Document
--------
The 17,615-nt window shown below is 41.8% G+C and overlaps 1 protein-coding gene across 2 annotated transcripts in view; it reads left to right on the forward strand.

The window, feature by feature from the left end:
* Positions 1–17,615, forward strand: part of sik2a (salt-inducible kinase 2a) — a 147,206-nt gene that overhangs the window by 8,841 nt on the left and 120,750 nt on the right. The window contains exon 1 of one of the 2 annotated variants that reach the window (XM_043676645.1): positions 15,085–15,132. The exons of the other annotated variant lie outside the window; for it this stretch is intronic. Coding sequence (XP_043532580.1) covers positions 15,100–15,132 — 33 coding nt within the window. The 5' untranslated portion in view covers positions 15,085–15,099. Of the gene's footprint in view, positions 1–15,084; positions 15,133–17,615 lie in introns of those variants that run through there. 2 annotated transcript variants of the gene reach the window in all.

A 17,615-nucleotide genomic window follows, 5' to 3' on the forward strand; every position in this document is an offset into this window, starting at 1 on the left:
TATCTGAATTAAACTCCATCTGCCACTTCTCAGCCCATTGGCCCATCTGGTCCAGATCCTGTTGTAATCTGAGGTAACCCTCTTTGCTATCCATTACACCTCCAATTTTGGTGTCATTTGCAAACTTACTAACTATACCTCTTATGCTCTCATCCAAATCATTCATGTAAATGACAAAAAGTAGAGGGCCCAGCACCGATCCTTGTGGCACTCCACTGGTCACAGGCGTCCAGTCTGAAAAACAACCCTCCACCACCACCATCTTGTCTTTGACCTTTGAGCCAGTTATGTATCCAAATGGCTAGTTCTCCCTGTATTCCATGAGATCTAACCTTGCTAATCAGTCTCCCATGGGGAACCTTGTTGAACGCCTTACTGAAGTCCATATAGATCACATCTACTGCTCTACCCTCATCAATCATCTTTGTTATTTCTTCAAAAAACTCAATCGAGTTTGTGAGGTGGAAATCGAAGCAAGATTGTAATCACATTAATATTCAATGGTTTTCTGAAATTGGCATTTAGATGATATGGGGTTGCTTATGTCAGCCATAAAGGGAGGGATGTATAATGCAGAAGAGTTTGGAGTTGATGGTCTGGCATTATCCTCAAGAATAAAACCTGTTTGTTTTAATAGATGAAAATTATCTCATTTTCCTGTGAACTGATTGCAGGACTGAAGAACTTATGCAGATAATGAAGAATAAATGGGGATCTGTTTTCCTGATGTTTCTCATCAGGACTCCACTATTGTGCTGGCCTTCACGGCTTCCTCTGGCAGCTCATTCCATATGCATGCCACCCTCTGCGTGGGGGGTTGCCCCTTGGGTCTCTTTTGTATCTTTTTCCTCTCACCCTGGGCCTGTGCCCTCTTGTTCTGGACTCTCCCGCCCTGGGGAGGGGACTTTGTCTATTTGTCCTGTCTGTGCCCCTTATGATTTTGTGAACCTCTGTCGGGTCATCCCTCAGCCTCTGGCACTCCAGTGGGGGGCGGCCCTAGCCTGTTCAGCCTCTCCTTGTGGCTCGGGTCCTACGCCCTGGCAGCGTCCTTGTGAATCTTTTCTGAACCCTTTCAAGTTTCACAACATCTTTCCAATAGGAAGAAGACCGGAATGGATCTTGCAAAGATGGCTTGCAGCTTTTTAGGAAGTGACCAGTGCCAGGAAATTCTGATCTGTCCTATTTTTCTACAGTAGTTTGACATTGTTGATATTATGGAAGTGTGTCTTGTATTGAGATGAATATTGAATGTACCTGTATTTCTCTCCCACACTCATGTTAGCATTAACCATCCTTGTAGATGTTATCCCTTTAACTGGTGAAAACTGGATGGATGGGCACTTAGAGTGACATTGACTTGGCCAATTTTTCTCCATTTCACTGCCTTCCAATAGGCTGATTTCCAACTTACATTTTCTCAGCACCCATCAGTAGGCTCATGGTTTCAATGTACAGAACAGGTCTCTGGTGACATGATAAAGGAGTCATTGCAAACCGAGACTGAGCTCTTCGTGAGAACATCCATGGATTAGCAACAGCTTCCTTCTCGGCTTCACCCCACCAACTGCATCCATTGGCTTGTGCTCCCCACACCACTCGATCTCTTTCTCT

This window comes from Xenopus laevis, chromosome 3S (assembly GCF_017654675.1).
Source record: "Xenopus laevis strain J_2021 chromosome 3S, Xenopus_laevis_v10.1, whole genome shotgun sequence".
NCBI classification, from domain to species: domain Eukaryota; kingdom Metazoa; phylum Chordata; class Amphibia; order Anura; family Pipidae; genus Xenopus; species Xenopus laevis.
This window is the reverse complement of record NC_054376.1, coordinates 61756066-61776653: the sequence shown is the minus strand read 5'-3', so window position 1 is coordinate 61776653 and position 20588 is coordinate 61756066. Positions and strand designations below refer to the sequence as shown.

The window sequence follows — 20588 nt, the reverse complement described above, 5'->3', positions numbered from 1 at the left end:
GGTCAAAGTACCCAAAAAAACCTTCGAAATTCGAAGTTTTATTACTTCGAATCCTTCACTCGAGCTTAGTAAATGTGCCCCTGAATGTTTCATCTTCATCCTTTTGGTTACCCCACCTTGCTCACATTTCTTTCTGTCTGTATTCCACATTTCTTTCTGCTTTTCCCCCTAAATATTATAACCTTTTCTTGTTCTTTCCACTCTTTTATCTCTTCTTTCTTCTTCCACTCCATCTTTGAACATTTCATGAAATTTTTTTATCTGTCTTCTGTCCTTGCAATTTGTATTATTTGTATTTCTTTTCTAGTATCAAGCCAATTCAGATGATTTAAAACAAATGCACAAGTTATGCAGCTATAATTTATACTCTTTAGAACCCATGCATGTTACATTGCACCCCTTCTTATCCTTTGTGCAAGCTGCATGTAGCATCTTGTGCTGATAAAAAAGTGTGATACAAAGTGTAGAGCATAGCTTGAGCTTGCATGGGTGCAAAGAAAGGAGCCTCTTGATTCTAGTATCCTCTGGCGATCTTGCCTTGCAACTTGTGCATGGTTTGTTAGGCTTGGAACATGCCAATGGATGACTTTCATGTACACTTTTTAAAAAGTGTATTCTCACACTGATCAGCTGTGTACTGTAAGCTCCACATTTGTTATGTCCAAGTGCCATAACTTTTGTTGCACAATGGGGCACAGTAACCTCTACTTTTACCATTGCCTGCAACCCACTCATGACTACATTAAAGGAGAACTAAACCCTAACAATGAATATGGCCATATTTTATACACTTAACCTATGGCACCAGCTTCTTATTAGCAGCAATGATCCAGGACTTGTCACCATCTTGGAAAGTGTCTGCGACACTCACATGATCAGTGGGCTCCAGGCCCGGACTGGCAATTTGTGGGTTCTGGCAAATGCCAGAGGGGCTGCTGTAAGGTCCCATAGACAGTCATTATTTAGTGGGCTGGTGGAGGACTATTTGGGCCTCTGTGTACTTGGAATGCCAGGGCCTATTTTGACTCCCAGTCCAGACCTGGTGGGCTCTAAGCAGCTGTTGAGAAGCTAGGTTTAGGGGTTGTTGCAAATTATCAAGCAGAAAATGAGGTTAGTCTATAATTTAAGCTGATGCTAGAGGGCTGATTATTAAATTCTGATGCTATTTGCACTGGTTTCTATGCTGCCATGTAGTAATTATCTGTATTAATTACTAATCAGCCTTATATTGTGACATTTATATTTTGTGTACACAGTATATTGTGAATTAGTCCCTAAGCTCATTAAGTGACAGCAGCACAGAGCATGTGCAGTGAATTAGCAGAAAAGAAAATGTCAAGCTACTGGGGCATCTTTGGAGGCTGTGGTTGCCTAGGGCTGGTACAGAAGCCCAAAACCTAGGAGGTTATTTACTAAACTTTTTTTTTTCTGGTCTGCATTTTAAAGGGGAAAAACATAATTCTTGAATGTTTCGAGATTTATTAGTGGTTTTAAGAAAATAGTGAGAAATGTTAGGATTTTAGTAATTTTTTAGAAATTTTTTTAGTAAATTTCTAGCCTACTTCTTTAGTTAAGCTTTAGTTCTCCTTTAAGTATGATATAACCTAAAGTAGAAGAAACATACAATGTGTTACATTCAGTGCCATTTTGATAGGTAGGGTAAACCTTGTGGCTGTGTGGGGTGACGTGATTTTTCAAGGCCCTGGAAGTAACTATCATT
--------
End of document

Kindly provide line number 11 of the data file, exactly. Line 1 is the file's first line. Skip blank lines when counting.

GGTCAAAGTACCCAAAAAAACCTTCGAAATTCGAAGTTTTATTACTTCGAATCCTTCACTCGAGCTTAGTAAATGTGCCCCTGAATGTTTCATCTTCATCCTTTTGGTTACCCCACCTTGCTCACATTTCTTTCTGTCTGTATTCCACATTTCTTTCTGCTTTTCCCCCTAAATATTATAACCTTTTCTTGTTCTTTCCACTCTTTTATCTCTTCTTTCTTCTTCCACTCCATCTTTGAACATTTCATGAAATTTTTTTATCTGTCTTCTGTCCTTGCAATTTGTATTATTTGTATTTCTTTTCTAGTATCAAGCCAATTCAGATGATTTAAAACAAATGCACAAGTTATGCAGCTATAATTTATACTCTTTAGAACCCATGCATGTTACATTGCACCCCTTCTTATCCTTTGTGCAAGCTGCATGTAGCATCTTGTGCTGATAAAAAAGTGTGATACAAAGTGTAGAGCATAGCTTGAGCTTGCATGGGTGCAAAGAAAGGAGCCTCTTGATTCTAGTATCCTCTGGCGATCTTGCCTTGCAACTTGTGCATGGTTTGTTAGGCTTGGAACATGCCAATGGATGACTTTCATGTACACTTTTTAAAAAGTGTATTCTCACACTGATCAGCTGTGTACTGTAAGCTCCACATTTGTTATGTCCAAGTGCCATAACTTTTGTTGCACAATGGGGCACAGTAACCTCTACTTTTACCATTGCCTGCAACCCACTCATGACTACATTAAAGGAGAACTAAACCCTAACAATGAATATGGCCATATTTTATACACTTAACCTATGGCACCAGCTTCTTATTAGCAGCAATGATCCAGGACTTGTCACCATCTTGGAAAGTGTCTGCGACACTCACATGATCAGTGGGCTCCAGGCCCGGACTGGCAATTTGTGGGTTCTGGCAAATGCCAGAGGGGCTGCTGTAAGGTCCCATAGACAGTCATTATTTAGTGGGCTGGTGGAGGACTATTTGGGCCTCTGTGTACTTGGAATGCCAGGGCCTATTTTGACTCCCAGTCCAGACCTGGTGGGCTCTAAGCAGCTGTTGAGAAGCTAGGTTTAGGGGTTGTTGCAAATTATCAAGCAGAAAATGAGGTTAGTCTATAATTTAAGCTGATGCTAGAGGGCTGATTATTAAATTCTGATGCTATTTGCACTGGTTTCTATGCTGCCATGTAGTAATTATCTGTATTAATTACTAATCAGCCTTATATTGTGACATTTATATTTTGTGTACACAGTATATTGTGAATTAGTCCCTAAGCTCATTAAGTGACAGCAGCACAGAGCATGTGCAGTGAATTAGCAGAAAAGAAAATGTCAAGCTACTGGGGCATCTTTGGAGGCTGTGGTTGCCTAGGGCTGGTACAGAAGCCCAAAACCTAGGAGGTTATTTACTAAACTTTTTTTTTTCTGGTCTGCATTTTAAAGGGGAAAAACATAATTCTTGAATGTTTCGAGATTTATTAGTGGTTTTAAGAAAATAGTGAGAAATGTTAGGATTTTAGTAATTTTTTAGAAATTTTTTTAGTAAATTTCTAGCCTACTTCTTTAGTTAAGCTTTAGTTCTCCTTTAAGTATGATATAACCTAAAGTAGAAGAAACATACAATGTGTTACATTCAGTGCCATTTTGATAGGTAGGGTAAACCTTGTGGCTGTGTGGGGTGACGTGATTTTTCAAGGCCCTGGAAGTAACTATCATT